Commentary

The Budget Battles to Come

Don’t look now, but the next big legislative battles of the Trump presidency may be just a few weeks away. Republicans must pass a budget by April 28 to avoid a partial government shutdown. Yet, as was the case during the recent failed effort to repeal and replace Obamacare, Democrats are united in opposition while Republicans are badly split.

The looming battle doesn’t concern the 2018 budget that President Trump purported to unveil a few weeks ago, which will spark a fight of its own down the road. Rather, it concerns budget business left over from last year when, unable to pass budget bills, a lame-duck Congress kicked the can down the road, passing a continuing resolution to fund the government through the end of this month. The time on that CR is now almost up, and Republicans are planning to offer an omnibus budget bill to fund the government for the rest of the year. To further complicate measures, this massive omnibus will likely be offered as an amendment to the 2017 defense-appropriations bill.

If Trump thought his first few months were tough, he’s in for a rude awakening: The next few will be even tougher.

Perhaps unsurprisingly, given the direction of this Congress and administration, the most contentious issues are not likely to be the bill’s massive levels of government spending (it proposes a $15 billion increase from last year) nor the inevitable billions of hidden pork. Instead, it is smaller side issues that threaten to derail the effort to keep the government running. For instance, the Trump administration is insisting on funding to start construction of — or at least planning for — the wall it wants to build on our Mexican border, and Democrats, Republican moderates, and deficit hawks alike are balking. There will also be the usual face-offs over issues such as defunding Planned Parenthood.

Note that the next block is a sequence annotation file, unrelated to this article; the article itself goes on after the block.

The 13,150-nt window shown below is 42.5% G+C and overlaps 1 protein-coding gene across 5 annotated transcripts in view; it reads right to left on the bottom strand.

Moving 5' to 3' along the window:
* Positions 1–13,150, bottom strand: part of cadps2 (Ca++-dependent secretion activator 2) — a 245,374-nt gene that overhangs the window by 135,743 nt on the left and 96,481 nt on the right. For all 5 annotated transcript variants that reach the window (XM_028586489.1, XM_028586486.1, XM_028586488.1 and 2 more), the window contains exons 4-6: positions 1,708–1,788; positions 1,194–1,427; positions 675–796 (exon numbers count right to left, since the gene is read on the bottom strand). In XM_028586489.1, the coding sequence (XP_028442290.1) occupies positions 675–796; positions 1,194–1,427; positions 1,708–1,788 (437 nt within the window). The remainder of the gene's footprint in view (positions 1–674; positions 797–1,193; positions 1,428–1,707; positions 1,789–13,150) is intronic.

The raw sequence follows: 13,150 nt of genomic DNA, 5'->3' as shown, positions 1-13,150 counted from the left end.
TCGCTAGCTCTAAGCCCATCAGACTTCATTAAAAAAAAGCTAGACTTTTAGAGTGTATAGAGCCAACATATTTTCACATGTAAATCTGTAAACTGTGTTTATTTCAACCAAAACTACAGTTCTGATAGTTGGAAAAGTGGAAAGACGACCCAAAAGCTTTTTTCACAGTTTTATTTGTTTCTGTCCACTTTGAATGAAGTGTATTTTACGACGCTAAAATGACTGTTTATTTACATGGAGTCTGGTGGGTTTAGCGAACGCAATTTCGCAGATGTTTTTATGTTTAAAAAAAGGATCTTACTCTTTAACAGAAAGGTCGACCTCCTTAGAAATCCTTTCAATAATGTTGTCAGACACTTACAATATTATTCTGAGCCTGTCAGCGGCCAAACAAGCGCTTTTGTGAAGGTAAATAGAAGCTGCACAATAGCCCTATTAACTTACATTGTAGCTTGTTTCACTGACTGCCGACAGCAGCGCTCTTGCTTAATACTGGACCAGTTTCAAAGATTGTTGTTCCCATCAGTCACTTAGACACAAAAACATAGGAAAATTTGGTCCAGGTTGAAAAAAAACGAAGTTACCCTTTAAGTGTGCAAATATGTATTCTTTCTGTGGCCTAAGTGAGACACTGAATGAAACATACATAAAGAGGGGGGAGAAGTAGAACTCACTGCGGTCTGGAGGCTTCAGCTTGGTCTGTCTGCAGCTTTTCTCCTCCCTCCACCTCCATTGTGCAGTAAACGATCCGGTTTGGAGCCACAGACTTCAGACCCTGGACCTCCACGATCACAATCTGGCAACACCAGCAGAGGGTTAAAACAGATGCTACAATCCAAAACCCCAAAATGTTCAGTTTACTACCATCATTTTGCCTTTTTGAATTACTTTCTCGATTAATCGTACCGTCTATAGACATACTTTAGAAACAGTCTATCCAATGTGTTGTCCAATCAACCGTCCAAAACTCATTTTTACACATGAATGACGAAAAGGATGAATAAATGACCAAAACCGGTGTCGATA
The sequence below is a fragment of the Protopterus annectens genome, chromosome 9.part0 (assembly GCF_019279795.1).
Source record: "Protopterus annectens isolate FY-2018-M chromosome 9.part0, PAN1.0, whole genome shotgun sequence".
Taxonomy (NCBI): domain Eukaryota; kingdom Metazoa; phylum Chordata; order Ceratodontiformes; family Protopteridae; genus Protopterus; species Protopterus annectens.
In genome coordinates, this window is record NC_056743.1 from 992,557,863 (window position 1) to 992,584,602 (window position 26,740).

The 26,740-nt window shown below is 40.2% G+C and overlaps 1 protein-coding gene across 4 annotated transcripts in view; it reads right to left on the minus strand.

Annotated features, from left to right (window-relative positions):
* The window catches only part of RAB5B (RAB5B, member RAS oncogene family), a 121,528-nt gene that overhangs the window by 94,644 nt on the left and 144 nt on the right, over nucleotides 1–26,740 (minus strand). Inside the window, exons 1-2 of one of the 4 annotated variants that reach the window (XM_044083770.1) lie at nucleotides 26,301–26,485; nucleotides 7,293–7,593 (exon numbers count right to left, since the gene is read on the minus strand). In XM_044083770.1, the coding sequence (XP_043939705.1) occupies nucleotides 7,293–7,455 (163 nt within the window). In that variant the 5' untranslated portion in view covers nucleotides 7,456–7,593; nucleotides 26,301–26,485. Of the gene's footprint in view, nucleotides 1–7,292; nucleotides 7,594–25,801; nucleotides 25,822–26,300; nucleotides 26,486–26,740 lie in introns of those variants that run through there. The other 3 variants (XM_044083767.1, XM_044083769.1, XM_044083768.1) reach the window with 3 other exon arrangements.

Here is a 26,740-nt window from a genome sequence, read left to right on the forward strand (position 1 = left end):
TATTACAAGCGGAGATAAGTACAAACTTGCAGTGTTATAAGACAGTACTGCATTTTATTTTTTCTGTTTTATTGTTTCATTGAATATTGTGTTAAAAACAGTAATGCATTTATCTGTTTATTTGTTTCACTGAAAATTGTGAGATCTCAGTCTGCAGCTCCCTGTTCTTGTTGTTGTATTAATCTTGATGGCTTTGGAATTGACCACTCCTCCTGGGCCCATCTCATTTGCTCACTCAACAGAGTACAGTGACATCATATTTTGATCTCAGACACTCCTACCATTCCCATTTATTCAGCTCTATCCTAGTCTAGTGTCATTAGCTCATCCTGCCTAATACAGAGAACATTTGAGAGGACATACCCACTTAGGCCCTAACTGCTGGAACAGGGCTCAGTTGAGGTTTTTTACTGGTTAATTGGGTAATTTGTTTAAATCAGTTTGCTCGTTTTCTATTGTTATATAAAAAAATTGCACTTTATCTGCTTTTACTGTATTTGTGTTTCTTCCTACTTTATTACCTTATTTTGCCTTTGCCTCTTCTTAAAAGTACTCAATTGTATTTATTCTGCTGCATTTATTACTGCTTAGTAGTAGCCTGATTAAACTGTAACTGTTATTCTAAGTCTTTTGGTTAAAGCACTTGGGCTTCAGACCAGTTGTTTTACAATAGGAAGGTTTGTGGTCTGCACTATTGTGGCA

While the actual impact of government shutdowns is always vastly exaggerated by the media, the optics of a shutdown would only contribute to the image of an administration in disarray. Yet a retreat by the administration from its key priorities, especially in the wake of the health-care-reform debacle, will make it look weak, imperiling the rest of its agenda.

And if Republicans do manage to paper over their differences long enough to get through this fight, they will almost immediately have to face up to another budget issue — the debt ceiling. The federal government actually exceeded its $18.15 trillion borrowing limit some time ago. But, in a bipartisan pre-election ducking of responsibility last October, Congress “suspended” the limit until March of this year. Since then, the Treasury Department has been engaging in a variety of bookkeeping gimmicks to avoid default, such as postponing contributions to government pension funds and borrowing from a pool of funds that the government sets aside to manage exchange-rate fluctuations. While the government can probably keep using such “extraordinary measures” through summer, Congress will eventually have to deal with the issue. Expect Democrats to suddenly rediscover concern over the national debt, while the Freedom Caucus has already indicated that it will want concessions in exchange for agreeing to raise the ceiling.

After that comes the battle over Trump’s 2018 budget, with its big increase in defense spending and offsetting cuts to domestic programs. Almost nobody is enthused by that plan. There’s also the president’s $1 trillion infrastructure plan to consider. Oh, and tax reform.

All of this budget maneuvering comes shortly after the Congressional Budget Office released an alarming new report warning that the national debt will double as a share of the national economy by mid-century. Interest payments on the debt will rise from $270 billion in 2017 to $768 billion in 2027, with catastrophic consequences for President Trump’s agenda of economic and job growth. According to the CBO, the rising tide of red ink will shrink economic growth by 3 percent from the current baseline. As a result, the average American will be $4,000 poorer by 2047.

Trump has had a tough first few weeks in office; if he thinks it’s about to get easier, he’s in for a rude awakening.

Michael Tanner is a senior fellow at the Cato Institute and the author of Going for Broke: Deficits, Debt, and the Entitlement Crisis.